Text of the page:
EU foreign ministers on Monday agreed in principle to back a French-German proposal to sanction Russian officials over the poisoning of opposition leader Alexei Navalny.
The agreement came at a meeting in Luxembourg where France and Germany were due to outline a proposal for sanctions, made last week after an investigation found that Navalny was poisoned with the chemical nerve agent Novichok. The two countries believe that the poisoning could only have happened with the involvement of Russian authorities.
Navalny, a fierce critic of President Vladimir Putin and prominent anti-corruption campaigner, fell ill on a domestic flight in Siberia on Aug. 20 and was transported to Germany for treatment in a comatose state two days later.
The speed with which Europe's two main powers have agreed to push ahead with sanctions suggested a hardening of the bloc's diplomacy towards Moscow. It contrast to 2018, when it took almost a year for the European Union to agree to sanctions against Russians following a nerve agent attack on a Russian spy in Britain.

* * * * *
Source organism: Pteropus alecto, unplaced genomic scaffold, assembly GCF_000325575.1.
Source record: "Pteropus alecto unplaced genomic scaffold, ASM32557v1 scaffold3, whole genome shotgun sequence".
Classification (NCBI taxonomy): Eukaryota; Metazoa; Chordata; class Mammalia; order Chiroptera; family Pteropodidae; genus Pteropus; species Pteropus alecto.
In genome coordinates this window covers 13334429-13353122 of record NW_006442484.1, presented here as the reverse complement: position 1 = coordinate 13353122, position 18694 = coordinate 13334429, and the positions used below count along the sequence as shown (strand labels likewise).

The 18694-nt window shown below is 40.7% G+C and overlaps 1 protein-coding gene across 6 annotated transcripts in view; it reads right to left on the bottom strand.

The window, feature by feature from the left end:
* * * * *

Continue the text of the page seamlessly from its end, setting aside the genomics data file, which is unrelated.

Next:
Austria's foreign minister, Alexander Schallenberg, whose country is one of Russia's closest allies in the bloc, said there could not be a "return to business as usual" and that Moscow had failed to help clear up doubts about the poisoning.
Blood samples taken from Navalny confirmed the presence of a nerve agent from the banned Novichok family, the Organization for the Prohibition of Chemical Weapons (OPCW) said last week.
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